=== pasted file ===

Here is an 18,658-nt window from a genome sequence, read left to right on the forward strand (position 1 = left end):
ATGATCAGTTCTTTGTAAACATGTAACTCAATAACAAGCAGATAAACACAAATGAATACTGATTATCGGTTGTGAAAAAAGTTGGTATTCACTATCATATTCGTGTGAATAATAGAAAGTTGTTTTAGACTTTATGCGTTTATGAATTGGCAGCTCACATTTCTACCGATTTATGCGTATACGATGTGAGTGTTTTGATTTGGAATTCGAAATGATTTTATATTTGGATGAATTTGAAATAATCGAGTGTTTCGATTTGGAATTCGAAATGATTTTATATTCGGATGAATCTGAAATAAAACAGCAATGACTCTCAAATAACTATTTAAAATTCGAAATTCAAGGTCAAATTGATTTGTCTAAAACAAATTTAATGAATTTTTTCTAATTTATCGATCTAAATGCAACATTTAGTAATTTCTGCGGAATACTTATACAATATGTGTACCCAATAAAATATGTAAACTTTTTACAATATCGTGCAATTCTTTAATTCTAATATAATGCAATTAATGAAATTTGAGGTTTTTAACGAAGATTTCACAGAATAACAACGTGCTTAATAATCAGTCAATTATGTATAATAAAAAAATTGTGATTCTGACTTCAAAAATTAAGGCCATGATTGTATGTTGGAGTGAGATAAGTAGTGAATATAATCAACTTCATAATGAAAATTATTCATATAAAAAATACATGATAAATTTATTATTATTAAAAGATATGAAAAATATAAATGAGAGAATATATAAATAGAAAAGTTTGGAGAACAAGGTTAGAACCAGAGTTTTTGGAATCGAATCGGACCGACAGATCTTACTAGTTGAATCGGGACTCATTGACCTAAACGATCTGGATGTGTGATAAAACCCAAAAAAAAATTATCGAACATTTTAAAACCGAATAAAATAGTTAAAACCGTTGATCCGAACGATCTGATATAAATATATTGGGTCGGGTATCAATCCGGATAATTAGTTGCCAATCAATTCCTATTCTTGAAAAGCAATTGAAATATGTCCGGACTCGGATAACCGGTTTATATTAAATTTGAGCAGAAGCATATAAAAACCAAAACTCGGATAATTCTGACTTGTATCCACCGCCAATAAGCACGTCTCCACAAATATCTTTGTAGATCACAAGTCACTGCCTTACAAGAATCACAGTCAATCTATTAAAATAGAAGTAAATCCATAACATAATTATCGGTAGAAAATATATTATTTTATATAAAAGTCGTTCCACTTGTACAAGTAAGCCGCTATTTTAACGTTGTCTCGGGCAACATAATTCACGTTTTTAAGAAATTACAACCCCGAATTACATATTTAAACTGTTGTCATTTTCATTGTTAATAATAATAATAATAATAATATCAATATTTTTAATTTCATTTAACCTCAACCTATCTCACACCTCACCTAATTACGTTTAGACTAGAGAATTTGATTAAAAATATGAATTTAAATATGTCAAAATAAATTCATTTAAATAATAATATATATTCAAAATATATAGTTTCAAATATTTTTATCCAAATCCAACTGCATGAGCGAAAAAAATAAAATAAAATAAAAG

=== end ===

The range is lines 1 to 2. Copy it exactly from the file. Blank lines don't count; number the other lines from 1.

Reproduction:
Here is an 18,658-nt window from a genome sequence, read left to right on the forward strand (position 1 = left end):
ATGATCAGTTCTTTGTAAACATGTAACTCAATAACAAGCAGATAAACACAAATGAATACTGATTATCGGTTGTGAAAAAAGTTGGTATTCACTATCATATTCGTGTGAATAATAGAAAGTTGTTTTAGACTTTATGCGTTTATGAATTGGCAGCTCACATTTCTACCGATTTATGCGTATACGATGTGAGTGTTTTGATTTGGAATTCGAAATGATTTTATATTTGGATGAATTTGAAATAATCGAGTGTTTCGATTTGGAATTCGAAATGATTTTATATTCGGATGAATCTGAAATAAAACAGCAATGACTCTCAAATAACTATTTAAAATTCGAAATTCAAGGTCAAATTGATTTGTCTAAAACAAATTTAATGAATTTTTTCTAATTTATCGATCTAAATGCAACATTTAGTAATTTCTGCGGAATACTTATACAATATGTGTACCCAATAAAATATGTAAACTTTTTACAATATCGTGCAATTCTTTAATTCTAATATAATGCAATTAATGAAATTTGAGGTTTTTAACGAAGATTTCACAGAATAACAACGTGCTTAATAATCAGTCAATTATGTATAATAAAAAAATTGTGATTCTGACTTCAAAAATTAAGGCCATGATTGTATGTTGGAGTGAGATAAGTAGTGAATATAATCAACTTCATAATGAAAATTATTCATATAAAAAATACATGATAAATTTATTATTATTAAAAGATATGAAAAATATAAATGAGAGAATATATAAATAGAAAAGTTTGGAGAACAAGGTTAGAACCAGAGTTTTTGGAATCGAATCGGACCGACAGATCTTACTAGTTGAATCGGGACTCATTGACCTAAACGATCTGGATGTGTGATAAAACCCAAAAAAAAATTATCGAACATTTTAAAACCGAATAAAATAGTTAAAACCGTTGATCCGAACGATCTGATATAAATATATTGGGTCGGGTATCAATCCGGATAATTAGTTGCCAATCAATTCCTATTCTTGAAAAGCAATTGAAATATGTCCGGACTCGGATAACCGGTTTATATTAAATTTGAGCAGAAGCATATAAAAACCAAAACTCGGATAATTCTGACTTGTATCCACCGCCAATAAGCACGTCTCCACAAATATCTTTGTAGATCACAAGTCACTGCCTTACAAGAATCACAGTCAATCTATTAAAATAGAAGTAAATCCATAACATAATTATCGGTAGAAAATATATTATTTTATATAAAAGTCGTTCCACTTGTACAAGTAAGCCGCTATTTTAACGTTGTCTCGGGCAACATAATTCACGTTTTTAAGAAATTACAACCCCGAATTACATATTTAAACTGTTGTCATTTTCATTGTTAATAATAATAATAATAATAATATCAATATTTTTAATTTCATTTAACCTCAACCTATCTCACACCTCACCTAATTACGTTTAGACTAGAGAATTTGATTAAAAATATGAATTTAAATATGTCAAAATAAATTCATTTAAATAATAATATATATTCAAAATATATAGTTTCAAATATTTTTATCCAAATCCAACTGCATGAGCGAAAAAAATAAAATAAAATAAAAG